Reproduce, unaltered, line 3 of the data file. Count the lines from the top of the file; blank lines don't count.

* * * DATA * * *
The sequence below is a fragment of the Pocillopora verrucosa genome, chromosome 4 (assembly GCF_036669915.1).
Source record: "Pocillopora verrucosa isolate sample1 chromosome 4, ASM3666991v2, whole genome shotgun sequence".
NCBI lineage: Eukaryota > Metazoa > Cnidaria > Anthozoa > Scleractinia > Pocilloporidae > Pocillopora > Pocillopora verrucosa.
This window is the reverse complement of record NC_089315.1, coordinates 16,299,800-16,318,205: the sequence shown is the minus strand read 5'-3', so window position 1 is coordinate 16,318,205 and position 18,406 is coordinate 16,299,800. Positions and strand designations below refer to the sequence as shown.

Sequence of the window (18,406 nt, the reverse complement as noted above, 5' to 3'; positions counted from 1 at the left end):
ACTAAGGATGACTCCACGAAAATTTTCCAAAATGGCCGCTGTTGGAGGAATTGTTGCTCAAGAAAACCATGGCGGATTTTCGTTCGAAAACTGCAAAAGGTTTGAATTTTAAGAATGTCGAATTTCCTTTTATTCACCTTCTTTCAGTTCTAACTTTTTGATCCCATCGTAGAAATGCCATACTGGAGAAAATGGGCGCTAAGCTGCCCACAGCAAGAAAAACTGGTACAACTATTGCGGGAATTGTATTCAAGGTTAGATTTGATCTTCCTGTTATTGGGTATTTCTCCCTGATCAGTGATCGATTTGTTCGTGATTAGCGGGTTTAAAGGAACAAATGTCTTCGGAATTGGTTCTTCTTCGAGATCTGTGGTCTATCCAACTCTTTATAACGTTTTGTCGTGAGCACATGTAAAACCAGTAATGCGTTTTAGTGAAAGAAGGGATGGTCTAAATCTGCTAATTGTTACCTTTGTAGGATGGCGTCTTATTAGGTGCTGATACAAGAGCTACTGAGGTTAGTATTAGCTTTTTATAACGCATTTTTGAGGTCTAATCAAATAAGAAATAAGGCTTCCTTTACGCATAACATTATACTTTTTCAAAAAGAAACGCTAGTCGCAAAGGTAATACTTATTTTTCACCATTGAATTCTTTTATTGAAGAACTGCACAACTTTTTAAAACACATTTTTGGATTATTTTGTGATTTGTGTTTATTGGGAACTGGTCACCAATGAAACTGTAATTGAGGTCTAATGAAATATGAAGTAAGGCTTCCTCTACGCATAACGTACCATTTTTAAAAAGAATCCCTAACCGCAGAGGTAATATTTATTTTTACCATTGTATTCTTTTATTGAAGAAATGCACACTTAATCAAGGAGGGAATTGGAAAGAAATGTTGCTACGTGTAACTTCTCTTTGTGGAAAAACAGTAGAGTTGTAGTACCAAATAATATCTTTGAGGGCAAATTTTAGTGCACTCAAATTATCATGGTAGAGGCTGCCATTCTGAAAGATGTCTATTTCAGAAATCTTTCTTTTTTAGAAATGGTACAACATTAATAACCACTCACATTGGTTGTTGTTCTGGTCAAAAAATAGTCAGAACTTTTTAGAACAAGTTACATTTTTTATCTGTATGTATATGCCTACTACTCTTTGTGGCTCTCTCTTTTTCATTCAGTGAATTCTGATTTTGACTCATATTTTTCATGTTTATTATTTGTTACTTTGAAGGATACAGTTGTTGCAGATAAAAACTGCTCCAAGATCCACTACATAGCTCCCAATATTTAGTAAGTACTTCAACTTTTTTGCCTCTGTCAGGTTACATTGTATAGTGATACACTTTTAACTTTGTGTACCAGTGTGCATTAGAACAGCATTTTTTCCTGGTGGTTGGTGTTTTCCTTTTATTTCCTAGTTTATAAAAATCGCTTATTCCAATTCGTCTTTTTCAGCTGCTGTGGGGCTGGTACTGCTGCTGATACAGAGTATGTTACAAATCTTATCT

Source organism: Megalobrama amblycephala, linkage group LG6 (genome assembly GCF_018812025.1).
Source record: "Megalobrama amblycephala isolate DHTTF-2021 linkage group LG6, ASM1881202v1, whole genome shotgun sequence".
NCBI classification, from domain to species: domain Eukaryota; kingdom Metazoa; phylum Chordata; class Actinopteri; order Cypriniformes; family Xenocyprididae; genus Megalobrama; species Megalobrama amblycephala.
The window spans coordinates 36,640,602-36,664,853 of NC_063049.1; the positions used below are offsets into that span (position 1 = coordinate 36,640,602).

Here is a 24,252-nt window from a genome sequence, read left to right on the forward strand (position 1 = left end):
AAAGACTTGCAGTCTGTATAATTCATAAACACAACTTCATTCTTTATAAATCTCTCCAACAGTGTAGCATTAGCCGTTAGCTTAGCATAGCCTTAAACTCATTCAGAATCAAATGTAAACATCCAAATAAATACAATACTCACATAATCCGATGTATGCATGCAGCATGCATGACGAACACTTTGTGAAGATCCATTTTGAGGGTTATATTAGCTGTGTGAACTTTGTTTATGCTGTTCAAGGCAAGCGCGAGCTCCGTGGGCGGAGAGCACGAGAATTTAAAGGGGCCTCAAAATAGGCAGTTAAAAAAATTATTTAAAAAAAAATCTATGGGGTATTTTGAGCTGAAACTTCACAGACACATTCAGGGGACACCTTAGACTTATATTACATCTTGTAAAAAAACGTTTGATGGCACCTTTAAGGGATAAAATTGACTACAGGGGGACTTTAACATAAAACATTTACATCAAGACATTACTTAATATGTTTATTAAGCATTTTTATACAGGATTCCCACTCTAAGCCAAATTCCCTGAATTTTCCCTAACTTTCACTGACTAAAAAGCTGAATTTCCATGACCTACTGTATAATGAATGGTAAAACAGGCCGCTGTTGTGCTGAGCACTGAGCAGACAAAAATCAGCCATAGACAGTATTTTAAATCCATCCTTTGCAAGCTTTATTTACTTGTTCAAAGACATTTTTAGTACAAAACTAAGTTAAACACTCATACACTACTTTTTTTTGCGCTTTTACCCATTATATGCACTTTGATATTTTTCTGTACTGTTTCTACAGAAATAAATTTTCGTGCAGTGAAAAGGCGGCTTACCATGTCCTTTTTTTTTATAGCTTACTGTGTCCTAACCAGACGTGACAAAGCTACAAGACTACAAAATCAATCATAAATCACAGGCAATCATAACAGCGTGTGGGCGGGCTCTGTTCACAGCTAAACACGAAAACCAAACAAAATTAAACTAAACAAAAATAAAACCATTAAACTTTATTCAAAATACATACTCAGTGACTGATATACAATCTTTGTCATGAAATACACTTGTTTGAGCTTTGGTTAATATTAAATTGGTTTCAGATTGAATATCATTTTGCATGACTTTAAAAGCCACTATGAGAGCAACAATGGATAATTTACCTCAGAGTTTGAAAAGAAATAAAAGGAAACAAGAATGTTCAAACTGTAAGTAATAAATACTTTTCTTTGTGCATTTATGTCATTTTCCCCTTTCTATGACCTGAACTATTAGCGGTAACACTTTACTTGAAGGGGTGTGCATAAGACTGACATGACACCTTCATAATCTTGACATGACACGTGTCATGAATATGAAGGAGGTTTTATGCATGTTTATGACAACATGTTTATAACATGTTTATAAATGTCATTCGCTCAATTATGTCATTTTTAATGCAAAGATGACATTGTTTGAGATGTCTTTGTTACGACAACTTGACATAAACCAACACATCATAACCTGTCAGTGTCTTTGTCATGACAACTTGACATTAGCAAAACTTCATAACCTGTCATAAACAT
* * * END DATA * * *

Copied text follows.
NCBI lineage: Eukaryota > Metazoa > Cnidaria > Anthozoa > Scleractinia > Pocilloporidae > Pocillopora > Pocillopora verrucosa.